Marisa Abela says ‘feeling frailer and smaller’ helped her portray Amy Winehouse

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Marisa Abela says ‘feeling frailer and smaller’ helped her portray Amy Winehouse

British actress speaks to Harper's Bazaar UK magazine about her preparation for iconic film role in Back to Black

Courtesy of Harper's Bazaar UK/Jem Mitchell.
Courtesy of Harper's Bazaar UK/Jem Mitchell.

British actress Marisa Abela has said that being “frailer and smaller” helped her portray Amy Winehouse in the upcoming biopic about her life.

The 27-year-old Industry star from Brighton said she consulted a dietician to play the late Jewish singer in Back To Black, who suffered from bulimia and publicly battled with drug addiction before her death in 2011.

Speaking to Harper’s Bazaar UK about how she prepared for the role, Abela said: “I had help to do it safely; I consulted a dietician and was being monitored.

“Feeling frailer and smaller helped – I hadn’t understood, before, how much that affects your tempo.

“During her Frank era (her debut album released in 2003), Amy is fast and loud and boisterous with her arms, her movements are big.

“Once I started to change, I realised that you can’t physically make those same movements.

“It’s uncomfortable to sit. You’re tired, you’re hungry, you’re more exposed.”

Abela said she felt a connection to the singer, who also grew up in a Jewish household.

“The more I got to know her, the more I felt a major connection to this spiky Jewish girl from London who had a lot to say and was really quite unafraid.

“I remembered how I felt when I was young, seeing that woman who was proud and cool, wearing a big Star of David in between a cleavage and a nice bra.

“I understood what a Friday-night dinner would look like in her home, the humour in her family.

“I loved how effervescent she was, how huge a soul, how she just permeated any room she was in. But also, her relationship to her art form, and wanting to be good. That was the most important thing.”

Abela discussed what it was like to grow up in a single-parent household and how she related to Winehouse, whose parents separated when she was a child.

“I did relate to Amy’s situation,” she said. “Two things happen at the same time: you crave the attention of the parent who isn’t there, and you really test the boundaries of the one who is.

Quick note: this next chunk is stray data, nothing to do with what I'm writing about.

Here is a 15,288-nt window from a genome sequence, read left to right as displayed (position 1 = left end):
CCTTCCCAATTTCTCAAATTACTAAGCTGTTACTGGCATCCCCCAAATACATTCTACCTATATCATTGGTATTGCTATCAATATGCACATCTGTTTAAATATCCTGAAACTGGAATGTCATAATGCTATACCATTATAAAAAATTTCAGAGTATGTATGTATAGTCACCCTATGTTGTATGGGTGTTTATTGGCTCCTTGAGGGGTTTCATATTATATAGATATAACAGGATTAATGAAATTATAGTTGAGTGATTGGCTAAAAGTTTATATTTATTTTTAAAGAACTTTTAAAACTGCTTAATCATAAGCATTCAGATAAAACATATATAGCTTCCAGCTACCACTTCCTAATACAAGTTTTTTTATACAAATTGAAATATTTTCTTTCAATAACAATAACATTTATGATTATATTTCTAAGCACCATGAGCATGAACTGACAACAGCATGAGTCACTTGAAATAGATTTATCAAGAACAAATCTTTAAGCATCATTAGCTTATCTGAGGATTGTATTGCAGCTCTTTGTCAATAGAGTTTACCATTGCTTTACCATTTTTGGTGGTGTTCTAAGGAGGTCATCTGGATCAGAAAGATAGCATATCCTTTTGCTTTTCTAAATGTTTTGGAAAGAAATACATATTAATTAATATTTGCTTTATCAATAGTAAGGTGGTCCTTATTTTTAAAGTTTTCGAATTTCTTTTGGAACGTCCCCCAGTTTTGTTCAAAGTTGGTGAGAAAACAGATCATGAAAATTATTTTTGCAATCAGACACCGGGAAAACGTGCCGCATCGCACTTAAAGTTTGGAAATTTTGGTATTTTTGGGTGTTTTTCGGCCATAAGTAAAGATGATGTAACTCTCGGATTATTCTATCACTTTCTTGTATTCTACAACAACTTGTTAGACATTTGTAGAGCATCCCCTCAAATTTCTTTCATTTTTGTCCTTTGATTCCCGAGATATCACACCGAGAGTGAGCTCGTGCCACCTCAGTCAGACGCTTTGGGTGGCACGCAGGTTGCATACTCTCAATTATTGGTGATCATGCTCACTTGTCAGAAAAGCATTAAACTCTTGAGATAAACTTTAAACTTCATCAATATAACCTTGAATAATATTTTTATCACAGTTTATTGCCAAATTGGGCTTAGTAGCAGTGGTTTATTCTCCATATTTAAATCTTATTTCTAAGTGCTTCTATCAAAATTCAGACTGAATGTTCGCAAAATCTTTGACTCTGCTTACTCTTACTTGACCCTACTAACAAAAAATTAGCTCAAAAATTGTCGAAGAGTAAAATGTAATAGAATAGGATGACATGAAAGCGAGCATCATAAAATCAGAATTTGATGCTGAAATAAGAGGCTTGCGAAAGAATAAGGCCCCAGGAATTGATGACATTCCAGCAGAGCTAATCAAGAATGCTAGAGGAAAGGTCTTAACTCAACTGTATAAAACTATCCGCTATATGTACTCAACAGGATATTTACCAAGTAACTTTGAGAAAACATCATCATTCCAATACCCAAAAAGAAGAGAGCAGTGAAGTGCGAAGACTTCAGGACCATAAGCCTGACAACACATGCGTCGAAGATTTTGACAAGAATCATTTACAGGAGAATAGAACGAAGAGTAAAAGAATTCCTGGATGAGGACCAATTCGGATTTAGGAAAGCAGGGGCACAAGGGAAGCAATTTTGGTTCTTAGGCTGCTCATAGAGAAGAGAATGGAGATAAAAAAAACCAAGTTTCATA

“I was vicious to my mum when I was younger. I know it’s awful to say – you think their entire existence is about making you happy, so if they’re failing at that, you’re cruel to them.”

Reflecting on her mindset when playing Winehouse, she said: “As an actor, I think you’re making a terrible mistake when you judge a character and a character’s decisions.

“Of course – these are not just characters, they are real people.

“My job was to get into Amy’s shoes and her soul, and understand why she did the things she did. Amy loved her father very deeply.

“Nothing else mattered to me: I had to love him like Amy loved him. Amy loved Blake, so I was going to do nothing but that.

“If other people who watch the film decide she shouldn’t have loved a certain person, or shouldn’t have trusted someone, that’s fine.

“The only villains in our story are addiction and the relentless paparazzi. I’m not telling people how to feel about it.”

Back To Black arrives to UK cinemas on April 12 and has been directed by 50 Shades Of Grey filmmaker Sam Taylor-Johnson.

The biopic explores the Rehab singer’s whirlwind years living in London and her journey to fame.

Winehouse, who was known for hits including Valerie and Tears Dry On Their Own, died on July 23 in 2011 from alcohol poising.

In an interview with the Observer Magazine her older brother Alex said that his sister’s long battle with bulimia “left her weaker, and more susceptible” and added: “She would have died eventually, the way she was going, but what really killed her was the bulimia.”

Abela stars on Harper’s Bazaar’s UK digital cover.

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